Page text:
A new report from the US Congressional Research Service shows that despite a sale of F-16C/D aircraft being turned down this year, Taiwan remains one of the US’ four major arms buyers.
Last year — the most recent year for which figures are -available — Taiwan accepted delivery of US$660 million in arms from the US.
Only Saudi Arabia, with US$1.2 billion, Egypt, with US$830 million, and Pakistan, with US$690 million, bought more US arms during that year.
Taiwan was also fourth in terms of worldwide US arms -deliveries for the total period of 2007 through last year, when it received US$3 billion in arms, and for the period of 2003 through 2006, when it received US$4.1 billion.
Last year, Taiwan was also the leading purchaser of “US defense articles and services” in the world having concluded deals (but not -deliveries) valued at US$2.7 billion.
According to the new figures, for the period 2007 through last year, Taiwan concluded agreements to buy US$6.6 billion in arms, compared with Saudi Arabia at US$13.8 billion, the United Arab Emirates at US$10.4 billion and Egypt at US$7.8 billion.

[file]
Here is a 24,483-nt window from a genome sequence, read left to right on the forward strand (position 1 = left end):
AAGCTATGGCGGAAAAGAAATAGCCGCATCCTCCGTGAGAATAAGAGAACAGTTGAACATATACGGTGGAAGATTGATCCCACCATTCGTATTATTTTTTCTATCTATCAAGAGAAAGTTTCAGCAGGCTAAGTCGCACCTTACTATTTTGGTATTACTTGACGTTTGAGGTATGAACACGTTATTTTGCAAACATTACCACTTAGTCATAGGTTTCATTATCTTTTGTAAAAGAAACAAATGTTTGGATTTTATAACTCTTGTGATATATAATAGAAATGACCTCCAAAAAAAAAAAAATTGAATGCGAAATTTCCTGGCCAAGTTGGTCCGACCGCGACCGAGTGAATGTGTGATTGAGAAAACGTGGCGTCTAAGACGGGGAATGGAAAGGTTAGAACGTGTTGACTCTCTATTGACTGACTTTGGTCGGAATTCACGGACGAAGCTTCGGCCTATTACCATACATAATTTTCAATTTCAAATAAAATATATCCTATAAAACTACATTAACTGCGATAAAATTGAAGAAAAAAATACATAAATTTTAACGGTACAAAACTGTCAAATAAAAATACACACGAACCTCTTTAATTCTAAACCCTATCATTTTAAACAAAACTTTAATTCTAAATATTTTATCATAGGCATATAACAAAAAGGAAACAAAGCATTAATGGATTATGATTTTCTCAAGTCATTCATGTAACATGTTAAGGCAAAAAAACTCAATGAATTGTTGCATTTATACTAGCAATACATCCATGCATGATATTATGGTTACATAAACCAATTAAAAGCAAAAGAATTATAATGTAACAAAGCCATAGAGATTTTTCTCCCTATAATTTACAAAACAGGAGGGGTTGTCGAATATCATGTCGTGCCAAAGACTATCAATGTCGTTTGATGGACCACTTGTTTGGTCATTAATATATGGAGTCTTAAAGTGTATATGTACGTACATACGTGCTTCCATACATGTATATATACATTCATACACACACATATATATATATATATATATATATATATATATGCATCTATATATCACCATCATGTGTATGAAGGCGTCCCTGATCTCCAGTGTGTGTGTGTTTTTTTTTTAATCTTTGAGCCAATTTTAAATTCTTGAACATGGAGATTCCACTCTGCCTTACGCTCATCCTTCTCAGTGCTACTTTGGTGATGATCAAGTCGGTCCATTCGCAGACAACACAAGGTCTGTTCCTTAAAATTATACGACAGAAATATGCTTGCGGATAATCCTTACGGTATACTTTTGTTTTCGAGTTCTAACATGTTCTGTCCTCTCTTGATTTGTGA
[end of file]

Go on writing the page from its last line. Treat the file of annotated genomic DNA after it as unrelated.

Taiwan has been consistently at or near the top of the list of US arms customers in Asia for the past seven years.
It accepted delivery of US$4.1 billion in arms from 2003 to 2006 — more than twice as much as most other US allies in the region.
During that same period, South Korea received US$2.4 billion of US weapons, Japan US$2 billion, Australia US$1.3 billion and Singapore US$1.1 billion.
For the period 2007 through last year, Taiwan again topped the list with deliveries of US$3 billion, compared with Japan’s US$2.9 billion, Australia’s US$2.7 billion, South Korea’s US$2.7 billion and Pakistan’s US$1.4 billion.
Region-wide last year, Taiwan’s acceptance of US$660 million worth of arms from the US placed it second only to Pakistan, which had arms deliveries of US$690 million.
Other top Asian buyers for last year were South Korea, which received US$640 million of arms; Australia, at US$590 million; and Japan, at US$490 million.